Fenwick Releases 2016 Trends in Corporate Governance, Comparing Silicon Valley 150 and S&P 100

Mountain View, CA (November 10, 2016)– Fenwick & West today released its Corporate Governance Survey for the 2016 proxy season, providing insight into the management, leadership and governance of technology and life sciences companies in Silicon Valley.

The survey covers more than a decade of governance trends, comparing companies in the S&P 100 and their smaller and younger counterparts in the Silicon Valley 150 (SV 150), highlighting similarities and differences over time.

This year's key findings reveal a number of continued trends:

Dual-Class Voting Stock Structure

  • Adoption of dual-class voting stock structures has emerged as a recent clear trend among Silicon Valley technology companies, though it is still a small percentage of companies.
  • Historically, dual-class voting stock structures have been significantly more common among S&P 100 companies than among SV 150 companies, though the frequency in the SV 150 (9.4% in 2015 to 11.3% in 2016) has surpassed the S&P 100 (9.0% in both 2015 and 2016) in recent years.

Classified Boards

  • Classified boards are now significantly more common among SV 150 companies than among S&P 100 companies. Compared to the prior year, classified boards remained fairly consistent for the SV 150 at about half of companies, but decreased for the S&P 100 from 10% in 2015 to 4% in 2016 (in each case consistent with the long term trend for the group).

Majority Voting

  • The rate of implementation of some form of majority voting has risen substantially over the period of this survey.
  • The increase has been particularly dramatic among S&P 100 companies, rising from 10% to 95% between the 2004 and 2016 proxy seasons. Among SV 150 companies, the rate has risen from none in the 2005 proxy season to 55% in the 2016 proxy season.

Stock Ownership Guidelines

  • The prevalence of stock ownership guidelines has generally increased over time in both groups but the SV 150 only recently surpassed the level of the S&P 100. This year’s edition of the survey includes additional detail regarding the terms of those guidelines.

Executives and Directors – Equity, Voting Power Ownership

  • There is a clear multi-year trend that the distribution of simple equity ownership and voting power ownership skews higher among technology and life sciences companies in the SV 150 than among S&P 100 companies.

Board Diversity

  • 2016 continued the long-term trend in the SV 150 of increasing numbers of women directors and declining numbers of boards without women members.
  • The rate of increase in women directors for SV 150 overall continues to be higher than among S&P 100 companies. The peers of the S&P 100 that are in the SV 150 (the top 15) now have about the same average percentage of women directors as their S&P 100 peers.
  • Companies with at least one woman director went from 67.8% to 74% for the SV 150 with distribution ticking up.

Board Size, Meeting Frequency, Leadership

  • Combined chair/CEOs existed at about one third of companies in the SV 150, while combined chair/CEOs exist at about 69% of S&P 100.
  • SV 150 companies held board meetings more often in 2015 than 2014, while S&P 100 companies decreased meeting frequency in 2015 (companies report meetings for the prior year). SV 150 companies, though, continued to skew noticeably toward fewer meetings compared to the S&P 100.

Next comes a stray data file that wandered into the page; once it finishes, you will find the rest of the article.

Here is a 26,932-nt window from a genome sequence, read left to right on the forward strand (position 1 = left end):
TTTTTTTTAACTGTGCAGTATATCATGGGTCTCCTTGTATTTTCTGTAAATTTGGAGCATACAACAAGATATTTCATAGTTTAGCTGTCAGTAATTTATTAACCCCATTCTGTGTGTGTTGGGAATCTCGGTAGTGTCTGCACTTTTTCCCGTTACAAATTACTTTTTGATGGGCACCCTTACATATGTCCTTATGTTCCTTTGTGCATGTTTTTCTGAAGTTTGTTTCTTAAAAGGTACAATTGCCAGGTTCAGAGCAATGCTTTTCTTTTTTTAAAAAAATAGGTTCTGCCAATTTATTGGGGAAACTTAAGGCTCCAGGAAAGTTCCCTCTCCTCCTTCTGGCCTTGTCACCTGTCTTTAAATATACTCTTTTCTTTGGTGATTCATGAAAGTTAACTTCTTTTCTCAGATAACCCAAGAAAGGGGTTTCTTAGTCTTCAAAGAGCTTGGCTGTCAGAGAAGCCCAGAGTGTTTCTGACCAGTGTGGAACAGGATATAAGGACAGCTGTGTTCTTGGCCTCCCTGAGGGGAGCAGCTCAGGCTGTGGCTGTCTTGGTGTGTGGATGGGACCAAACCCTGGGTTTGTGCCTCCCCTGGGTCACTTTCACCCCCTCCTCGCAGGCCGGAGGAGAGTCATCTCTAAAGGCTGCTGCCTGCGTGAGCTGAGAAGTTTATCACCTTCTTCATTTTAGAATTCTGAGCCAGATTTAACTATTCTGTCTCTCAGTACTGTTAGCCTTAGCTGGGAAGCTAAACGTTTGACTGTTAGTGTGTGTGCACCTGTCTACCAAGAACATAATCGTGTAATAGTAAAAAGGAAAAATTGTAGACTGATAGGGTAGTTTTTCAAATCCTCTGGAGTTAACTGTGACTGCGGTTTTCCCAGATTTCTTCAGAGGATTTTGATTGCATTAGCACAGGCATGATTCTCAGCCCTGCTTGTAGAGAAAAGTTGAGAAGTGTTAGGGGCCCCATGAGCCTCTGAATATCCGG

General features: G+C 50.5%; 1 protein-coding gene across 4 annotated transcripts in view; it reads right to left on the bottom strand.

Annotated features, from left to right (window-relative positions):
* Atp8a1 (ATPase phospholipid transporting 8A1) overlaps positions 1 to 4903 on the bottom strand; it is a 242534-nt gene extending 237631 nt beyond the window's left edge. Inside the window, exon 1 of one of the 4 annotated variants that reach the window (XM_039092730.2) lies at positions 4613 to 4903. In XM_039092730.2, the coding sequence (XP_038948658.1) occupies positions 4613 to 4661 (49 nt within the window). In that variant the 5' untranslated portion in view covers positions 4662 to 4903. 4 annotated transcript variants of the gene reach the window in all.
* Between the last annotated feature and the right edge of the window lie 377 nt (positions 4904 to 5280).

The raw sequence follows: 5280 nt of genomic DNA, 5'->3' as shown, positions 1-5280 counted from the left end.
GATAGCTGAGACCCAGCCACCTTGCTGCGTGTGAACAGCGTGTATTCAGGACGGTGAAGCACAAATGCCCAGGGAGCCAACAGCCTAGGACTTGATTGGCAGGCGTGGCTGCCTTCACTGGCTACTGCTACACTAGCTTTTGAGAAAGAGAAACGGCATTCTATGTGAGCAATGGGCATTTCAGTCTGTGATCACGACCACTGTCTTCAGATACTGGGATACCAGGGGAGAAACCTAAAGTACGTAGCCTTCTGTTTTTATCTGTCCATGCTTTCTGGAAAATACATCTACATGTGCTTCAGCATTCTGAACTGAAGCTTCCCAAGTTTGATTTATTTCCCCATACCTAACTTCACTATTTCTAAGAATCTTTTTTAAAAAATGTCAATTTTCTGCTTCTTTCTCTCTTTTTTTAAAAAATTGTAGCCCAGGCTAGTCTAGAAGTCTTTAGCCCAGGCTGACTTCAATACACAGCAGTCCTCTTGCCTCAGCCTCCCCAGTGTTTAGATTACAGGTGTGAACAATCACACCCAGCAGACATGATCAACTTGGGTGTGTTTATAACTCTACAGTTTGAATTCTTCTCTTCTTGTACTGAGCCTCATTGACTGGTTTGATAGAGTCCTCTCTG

• Insider directors are more common among members of the boards of SV 150 companies than among board members at S&P 100 companies, though continuing a long-term downward trend.
  • The number of directors also tends to be substantially lower among SV 150 companies than among S&P 100 companies.

Stockholder Proposals

  • Stockholder activism – measured in the form of proposals included in the proxy statements of companies – is substantially lower among the SV 150 than among S&P 100 companies. There is a current general downward trend of stockholder activism in both groups, although the SV 150 has had an upward trend in number of proposals in recent years. This year there were no contested director elections actually held in either group.

Executive Officers

  • The number of executive officers tends to be substantially lower among SV 150 companies than among the S&P 100, and there continues to be a general decline in the average number of executive officers per company in both groups.

Complete results of the survey with related discussion are available at Fenwick.com/CorporateGovernance.

About the Survey
The Fenwick & West Corporate Governance Survey is authored by law firm partner David A. Bell. The survey provides insight into corporate governance practices of the companies included in the Standard & Poor’s 100 Index (S&P 100) and the high technology and life sciences companies included in the Silicon Valley 150 Index (SV 150) each year. This unique body of information covers corporate governance trends for the period following the passage and implementation of the Sarbanes-Oxley Act of 2002. The survey contains valuable data and intelligence for publicly traded technology and life sciences companies across the U.S. as well as public companies of all sizes and across industries generally.

About Fenwick & West
Fenwick & West LLP provides comprehensive legal services to ground-breaking technology and life sciences companies – at every stage of their lifecycle – and the investors that partner with them. We craft innovative, cost-effective and practical solutions on issues ranging from venture capital, public offerings, joint ventures, M&A and strategic relationships, to intellectual property, litigation and dispute resolution, taxation, antitrust, and employment and labor law. For more than four decades, Fenwick has helped some of the world's most recognized companies become and remain market leaders. For more information, visit fenwick.com​.